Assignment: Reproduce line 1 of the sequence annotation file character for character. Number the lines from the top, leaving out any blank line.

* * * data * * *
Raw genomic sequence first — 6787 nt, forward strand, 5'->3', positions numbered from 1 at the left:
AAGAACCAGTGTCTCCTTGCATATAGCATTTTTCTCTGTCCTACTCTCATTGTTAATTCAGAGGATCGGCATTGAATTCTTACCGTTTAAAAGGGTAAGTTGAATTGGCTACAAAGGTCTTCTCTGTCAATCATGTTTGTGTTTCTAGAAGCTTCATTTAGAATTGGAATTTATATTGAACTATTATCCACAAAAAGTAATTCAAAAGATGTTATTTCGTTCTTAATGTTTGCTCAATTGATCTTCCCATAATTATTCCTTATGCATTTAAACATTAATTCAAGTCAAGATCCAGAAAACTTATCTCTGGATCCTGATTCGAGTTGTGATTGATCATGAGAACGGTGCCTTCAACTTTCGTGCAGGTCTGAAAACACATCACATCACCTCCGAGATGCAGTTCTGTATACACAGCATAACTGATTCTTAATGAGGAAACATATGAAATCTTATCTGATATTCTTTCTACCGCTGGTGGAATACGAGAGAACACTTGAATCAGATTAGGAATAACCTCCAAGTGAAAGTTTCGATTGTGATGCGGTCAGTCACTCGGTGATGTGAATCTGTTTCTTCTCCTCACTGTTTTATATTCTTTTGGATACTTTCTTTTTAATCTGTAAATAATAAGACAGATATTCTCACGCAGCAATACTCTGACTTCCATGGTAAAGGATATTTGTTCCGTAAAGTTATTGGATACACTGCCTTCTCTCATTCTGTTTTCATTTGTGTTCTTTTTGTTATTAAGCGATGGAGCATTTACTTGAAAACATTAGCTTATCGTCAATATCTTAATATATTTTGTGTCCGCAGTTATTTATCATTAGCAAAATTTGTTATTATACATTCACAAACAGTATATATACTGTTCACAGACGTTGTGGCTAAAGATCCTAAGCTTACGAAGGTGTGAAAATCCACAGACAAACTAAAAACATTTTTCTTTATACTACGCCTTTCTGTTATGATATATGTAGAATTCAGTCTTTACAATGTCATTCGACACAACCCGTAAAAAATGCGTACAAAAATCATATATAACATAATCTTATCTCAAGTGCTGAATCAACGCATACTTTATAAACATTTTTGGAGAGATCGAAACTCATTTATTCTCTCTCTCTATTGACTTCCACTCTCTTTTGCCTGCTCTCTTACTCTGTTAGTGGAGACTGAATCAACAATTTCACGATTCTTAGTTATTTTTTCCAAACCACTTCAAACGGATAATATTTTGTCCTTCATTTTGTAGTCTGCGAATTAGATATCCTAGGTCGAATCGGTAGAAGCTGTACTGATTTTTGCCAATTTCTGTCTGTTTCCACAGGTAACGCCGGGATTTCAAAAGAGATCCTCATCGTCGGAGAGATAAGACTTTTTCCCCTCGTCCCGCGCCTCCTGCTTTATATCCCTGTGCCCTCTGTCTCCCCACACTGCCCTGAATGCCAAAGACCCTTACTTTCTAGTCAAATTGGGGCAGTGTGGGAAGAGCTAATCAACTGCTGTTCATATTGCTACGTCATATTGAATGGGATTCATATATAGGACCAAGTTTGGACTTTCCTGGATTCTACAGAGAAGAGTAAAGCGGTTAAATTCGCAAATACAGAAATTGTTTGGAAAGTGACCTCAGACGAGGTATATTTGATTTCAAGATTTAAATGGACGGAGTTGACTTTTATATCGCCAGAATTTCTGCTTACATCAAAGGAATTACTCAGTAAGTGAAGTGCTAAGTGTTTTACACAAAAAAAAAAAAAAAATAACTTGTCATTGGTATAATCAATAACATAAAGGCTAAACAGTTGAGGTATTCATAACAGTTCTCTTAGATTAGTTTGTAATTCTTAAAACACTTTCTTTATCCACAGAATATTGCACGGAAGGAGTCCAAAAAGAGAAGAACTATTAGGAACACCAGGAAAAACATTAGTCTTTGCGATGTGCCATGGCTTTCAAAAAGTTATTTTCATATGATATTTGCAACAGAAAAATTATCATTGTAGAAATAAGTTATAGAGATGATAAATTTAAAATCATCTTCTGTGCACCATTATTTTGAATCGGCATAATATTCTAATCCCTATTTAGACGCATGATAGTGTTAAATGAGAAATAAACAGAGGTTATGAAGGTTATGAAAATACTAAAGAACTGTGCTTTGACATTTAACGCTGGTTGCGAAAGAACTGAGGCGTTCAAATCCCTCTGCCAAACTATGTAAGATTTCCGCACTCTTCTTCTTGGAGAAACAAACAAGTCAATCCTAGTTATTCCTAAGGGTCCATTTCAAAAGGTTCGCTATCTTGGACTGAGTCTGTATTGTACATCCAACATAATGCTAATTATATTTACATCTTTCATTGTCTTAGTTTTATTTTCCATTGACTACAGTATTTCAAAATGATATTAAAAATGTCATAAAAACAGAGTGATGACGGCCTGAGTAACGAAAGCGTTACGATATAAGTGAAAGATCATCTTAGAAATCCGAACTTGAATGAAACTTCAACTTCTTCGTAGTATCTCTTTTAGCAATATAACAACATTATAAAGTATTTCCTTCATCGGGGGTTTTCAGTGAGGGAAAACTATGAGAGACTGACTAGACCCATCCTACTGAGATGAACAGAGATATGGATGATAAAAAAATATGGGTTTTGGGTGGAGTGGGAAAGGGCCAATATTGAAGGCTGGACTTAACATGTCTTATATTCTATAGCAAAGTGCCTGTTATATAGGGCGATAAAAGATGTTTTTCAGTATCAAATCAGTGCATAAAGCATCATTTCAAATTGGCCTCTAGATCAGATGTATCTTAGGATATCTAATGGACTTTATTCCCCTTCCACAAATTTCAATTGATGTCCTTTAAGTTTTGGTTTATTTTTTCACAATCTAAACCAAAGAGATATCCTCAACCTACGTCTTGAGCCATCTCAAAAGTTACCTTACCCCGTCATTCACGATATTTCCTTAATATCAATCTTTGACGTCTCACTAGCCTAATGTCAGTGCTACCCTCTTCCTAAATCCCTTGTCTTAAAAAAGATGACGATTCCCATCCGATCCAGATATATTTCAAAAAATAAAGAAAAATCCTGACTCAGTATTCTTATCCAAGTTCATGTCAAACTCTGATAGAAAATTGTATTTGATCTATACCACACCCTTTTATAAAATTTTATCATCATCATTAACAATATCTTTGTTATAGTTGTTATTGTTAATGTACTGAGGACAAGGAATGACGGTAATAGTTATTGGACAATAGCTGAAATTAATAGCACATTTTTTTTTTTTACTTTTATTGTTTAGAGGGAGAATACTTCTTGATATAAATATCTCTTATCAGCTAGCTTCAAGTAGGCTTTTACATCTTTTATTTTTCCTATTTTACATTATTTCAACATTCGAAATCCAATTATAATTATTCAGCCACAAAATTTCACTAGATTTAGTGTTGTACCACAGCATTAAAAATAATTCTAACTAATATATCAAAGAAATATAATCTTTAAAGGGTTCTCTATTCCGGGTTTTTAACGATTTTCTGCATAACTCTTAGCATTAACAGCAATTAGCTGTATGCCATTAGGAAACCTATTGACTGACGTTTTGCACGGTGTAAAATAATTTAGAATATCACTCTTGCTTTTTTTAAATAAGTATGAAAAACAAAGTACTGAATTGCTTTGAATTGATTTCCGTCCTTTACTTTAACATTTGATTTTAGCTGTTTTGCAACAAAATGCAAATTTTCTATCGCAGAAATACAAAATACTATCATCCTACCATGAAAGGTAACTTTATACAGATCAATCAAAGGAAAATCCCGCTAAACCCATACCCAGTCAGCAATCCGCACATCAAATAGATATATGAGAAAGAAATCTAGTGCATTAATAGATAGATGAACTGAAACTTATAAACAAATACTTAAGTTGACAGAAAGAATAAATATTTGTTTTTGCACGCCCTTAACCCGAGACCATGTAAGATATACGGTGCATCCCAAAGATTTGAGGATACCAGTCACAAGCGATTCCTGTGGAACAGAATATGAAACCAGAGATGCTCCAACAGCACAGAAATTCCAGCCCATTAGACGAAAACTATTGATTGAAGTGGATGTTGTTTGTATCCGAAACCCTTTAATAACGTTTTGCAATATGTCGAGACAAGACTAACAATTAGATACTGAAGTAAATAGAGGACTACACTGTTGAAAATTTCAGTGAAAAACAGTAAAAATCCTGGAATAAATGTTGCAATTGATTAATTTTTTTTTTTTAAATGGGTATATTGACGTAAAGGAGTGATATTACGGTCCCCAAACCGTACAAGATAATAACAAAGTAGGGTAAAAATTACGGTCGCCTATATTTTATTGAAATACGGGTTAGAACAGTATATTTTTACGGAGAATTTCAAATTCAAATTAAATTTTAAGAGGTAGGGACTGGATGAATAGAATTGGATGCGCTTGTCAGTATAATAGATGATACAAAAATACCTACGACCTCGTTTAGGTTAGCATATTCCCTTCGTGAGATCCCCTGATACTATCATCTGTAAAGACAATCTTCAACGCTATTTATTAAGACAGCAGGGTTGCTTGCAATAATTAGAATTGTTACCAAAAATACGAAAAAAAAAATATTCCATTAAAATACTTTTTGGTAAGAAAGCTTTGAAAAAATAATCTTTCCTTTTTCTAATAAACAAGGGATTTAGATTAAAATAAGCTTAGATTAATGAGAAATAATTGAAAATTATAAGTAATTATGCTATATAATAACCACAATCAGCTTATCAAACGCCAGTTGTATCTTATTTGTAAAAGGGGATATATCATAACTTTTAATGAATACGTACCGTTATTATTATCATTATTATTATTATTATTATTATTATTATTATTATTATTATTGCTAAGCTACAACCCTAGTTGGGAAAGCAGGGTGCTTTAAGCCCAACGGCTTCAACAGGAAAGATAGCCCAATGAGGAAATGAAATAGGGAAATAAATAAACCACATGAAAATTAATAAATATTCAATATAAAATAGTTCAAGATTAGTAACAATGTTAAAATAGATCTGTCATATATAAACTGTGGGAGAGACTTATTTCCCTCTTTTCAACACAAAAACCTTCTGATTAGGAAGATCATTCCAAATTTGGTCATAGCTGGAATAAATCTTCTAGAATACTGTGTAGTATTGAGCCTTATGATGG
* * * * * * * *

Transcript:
Raw genomic sequence first — 6787 nt, forward strand, 5'->3', positions numbered from 1 at the left: